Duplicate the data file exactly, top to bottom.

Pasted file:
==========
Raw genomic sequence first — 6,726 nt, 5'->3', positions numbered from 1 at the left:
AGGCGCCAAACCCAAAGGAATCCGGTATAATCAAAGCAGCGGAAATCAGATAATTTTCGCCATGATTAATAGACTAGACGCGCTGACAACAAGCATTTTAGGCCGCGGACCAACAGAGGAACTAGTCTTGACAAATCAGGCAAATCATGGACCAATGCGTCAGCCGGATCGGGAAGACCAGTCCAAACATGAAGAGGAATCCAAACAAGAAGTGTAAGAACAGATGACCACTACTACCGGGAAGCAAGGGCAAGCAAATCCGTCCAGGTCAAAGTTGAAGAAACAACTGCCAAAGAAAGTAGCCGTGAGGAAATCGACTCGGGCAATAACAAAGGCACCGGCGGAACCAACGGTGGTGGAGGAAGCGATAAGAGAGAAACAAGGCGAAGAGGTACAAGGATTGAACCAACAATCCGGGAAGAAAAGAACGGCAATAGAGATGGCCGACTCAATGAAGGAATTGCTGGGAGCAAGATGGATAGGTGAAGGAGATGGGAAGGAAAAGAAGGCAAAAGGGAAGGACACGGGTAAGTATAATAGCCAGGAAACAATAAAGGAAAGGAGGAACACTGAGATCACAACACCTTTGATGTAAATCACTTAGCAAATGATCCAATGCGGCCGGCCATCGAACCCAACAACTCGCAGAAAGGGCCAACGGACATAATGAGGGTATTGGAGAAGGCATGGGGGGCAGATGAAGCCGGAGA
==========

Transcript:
Raw genomic sequence first — 6,726 nt, 5'->3', positions numbered from 1 at the left:
AGGCGCCAAACCCAAAGGAATCCGGTATAATCAAAGCAGCGGAAATCAGATAATTTTCGCCATGATTAATAGACTAGACGCGCTGACAACAAGCATTTTAGGCCGCGGACCAACAGAGGAACTAGTCTTGACAAATCAGGCAAATCATGGACCAATGCGTCAGCCGGATCGGGAAGACCAGTCCAAACATGAAGAGGAATCCAAACAAGAAGTGTAAGAACAGATGACCACTACTACCGGGAAGCAAGGGCAAGCAAATCCGTCCAGGTCAAAGTTGAAGAAACAACTGCCAAAGAAAGTAGCCGTGAGGAAATCGACTCGGGCAATAACAAAGGCACCGGCGGAACCAACGGTGGTGGAGGAAGCGATAAGAGAGAAACAAGGCGAAGAGGTACAAGGATTGAACCAACAATCCGGGAAGAAAAGAACGGCAATAGAGATGGCCGACTCAATGAAGGAATTGCTGGGAGCAAGATGGATAGGTGAAGGAGATGGGAAGGAAAAGAAGGCAAAAGGGAAGGACACGGGTAAGTATAATAGCCAGGAAACAATAAAGGAAAGGAGGAACACTGAGATCACAACACCTTTGATGTAAATCACTTAGCAAATGATCCAATGCGGCCGGCCATCGAACCCAACAACTCGCAGAAAGGGCCAACGGACATAATGAGGGTATTGGAGAAGGCATGGGGGGCAGATGAAGCCGGAGA